Issue 62

Don't backup your conversations

Delivered on 28 January 2020 by Justin Pyvis. About a 4 min read.

This is a bit of a public service announcement: if you use any instant messenger (WhatsApp, iMessage, etc), whatever you do, do not enable automatic backups. If you need to back up your conversations, do it yourself. When prompted with a screen similar to the one below, click "No", "Never" or any other option in that vein.

Why? This is why:

Apple Inc dropped plans to let iPhone users fully encrypt backups of their devices in the company’s iCloud service after the FBI complained that the move would harm investigations, six sources familiar with the matter told Reuters.

The tech giant’s reversal, about two years ago, has not previously been reported. It shows how much Apple has been willing to help U.S. law enforcement and intelligence agencies, despite taking a harder line in high-profile legal disputes with the government and casting itself as a defender of its customers’ information.

There's also this from last year:

Facebook-owned instant messenger WhatsApp has admitted that it's storing unencrypted backup data on Google Drive... the act of encrypting the data between WhatsApp and Google is not part of the end-to-end encryption that the company offers for its conversations.

If you believe Facebook, WhatsApp is end-to-end encrypted (I certainly won't until it reveals its source code). But what most people don't know is that if you've enabled automatic backups - whether to Google Drive, Apple's iCloud, whatever - they're exported in plain text and encrypted with the company's private key, not yours. That effectively allows them to scan your conversations, package them up with all the other information they have about you, and sell it all to the highest bidder.

Or in the case of a government request, hand it over for free.

So once again: if you must use the products offered by the FAANGs, don't let them store your backups. Better yet, ditch them altogether. It's not like there aren't plenty of open source, privacy-friendly alternatives out there (Signal Messengeris a widely used alternative, with Riot a lesser known, decentralised option).

Enjoy the rest of this week's issue. Cheers,

— Justin

Other bits of interest

Google is evil

Last week, Google began rolling out a new look for its search results on desktop, which blurs the line between organic search results and the ads that sit above them. In what appears to be something of a purposeful dark pattern, the only thing differentiating ads and search results is a small black-and-white “Ad” icon next to the former. It’s been formatted to resemble the new favicons that now appear next to the search results you care about. Early data collected by Digiday suggests that the changes may already be causing people to click on more ads.

Look, Google - or rather, Alphabet - is first and foremost an advertising company. It sells the top few results on Google's search page to companies in the hopes that you click through to their respective websites rather than those dug up organically by the Google algorithm. I don't have a problem with it improving how that process works; I couldn't care less if every result was an advert. If people don't like having adverts shoved down their throats then they can use one of the many Google competitors out there, such as DuckDuckGo.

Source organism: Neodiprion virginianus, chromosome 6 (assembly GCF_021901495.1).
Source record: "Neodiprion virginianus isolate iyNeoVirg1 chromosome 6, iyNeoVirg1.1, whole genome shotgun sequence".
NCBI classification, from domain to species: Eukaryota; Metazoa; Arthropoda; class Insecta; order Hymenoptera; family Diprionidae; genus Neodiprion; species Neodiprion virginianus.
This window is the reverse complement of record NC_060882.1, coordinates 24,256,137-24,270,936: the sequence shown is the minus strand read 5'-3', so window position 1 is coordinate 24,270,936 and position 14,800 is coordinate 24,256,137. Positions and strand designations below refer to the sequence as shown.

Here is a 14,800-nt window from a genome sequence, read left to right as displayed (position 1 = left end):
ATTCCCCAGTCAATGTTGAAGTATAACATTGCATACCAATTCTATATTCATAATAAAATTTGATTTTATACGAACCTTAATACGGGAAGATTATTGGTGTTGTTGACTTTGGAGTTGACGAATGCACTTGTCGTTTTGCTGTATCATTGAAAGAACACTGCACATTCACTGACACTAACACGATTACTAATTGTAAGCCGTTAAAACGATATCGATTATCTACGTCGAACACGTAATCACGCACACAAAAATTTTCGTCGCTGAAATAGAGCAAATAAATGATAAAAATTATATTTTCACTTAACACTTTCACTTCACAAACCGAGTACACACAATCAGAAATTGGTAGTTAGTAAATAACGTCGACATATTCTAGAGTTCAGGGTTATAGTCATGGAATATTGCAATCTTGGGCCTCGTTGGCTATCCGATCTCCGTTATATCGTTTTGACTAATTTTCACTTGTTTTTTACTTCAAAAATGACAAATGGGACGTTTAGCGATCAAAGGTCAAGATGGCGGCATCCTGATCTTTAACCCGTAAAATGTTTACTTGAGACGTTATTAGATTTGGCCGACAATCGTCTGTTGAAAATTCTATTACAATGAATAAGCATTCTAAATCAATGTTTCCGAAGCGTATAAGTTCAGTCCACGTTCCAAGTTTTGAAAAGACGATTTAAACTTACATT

That or pressure Google into backtracking, which it has already done.

Learn more:

The European Union is off the mark, again

The European Union is seeking a temporarily (3-5 year) ban of facial recognition technology and many US States have already banned it. But as Bruce Schneier writes, facial recognition is just one small piece of the privacy puzzle:

[Facial recognition is] just one identification technology among many. People can be identified at a distance by their heart beat or by their gait, using a laser-based system. Cameras are so good that they can read fingerprints and iris patterns from meters away. And even without any of these technologies, we can always be identified because our smartphones broadcast unique numbers called MAC addresses. Other things identify us as well: our phone numbers, our credit card numbers, the license plates on our cars.

Banning facial recognition is a knee-jerk reaction that does not attempt to weigh the costs and benefits of the technology. We hear a lot about the costs, but what about benefits such as finding missing persons, identification (i.e. no need for keys), facilitating payments, and so on? These bans do very little to eliminate the privacy costs of the technology (instead of facial recognition companies will use the next best means to surveil us) but they eliminate all of the potential benefits.

Learn more:

Issue 62: Don't backup your conversations was compiled by Justin Pyvis and delivered on 28 January 2020.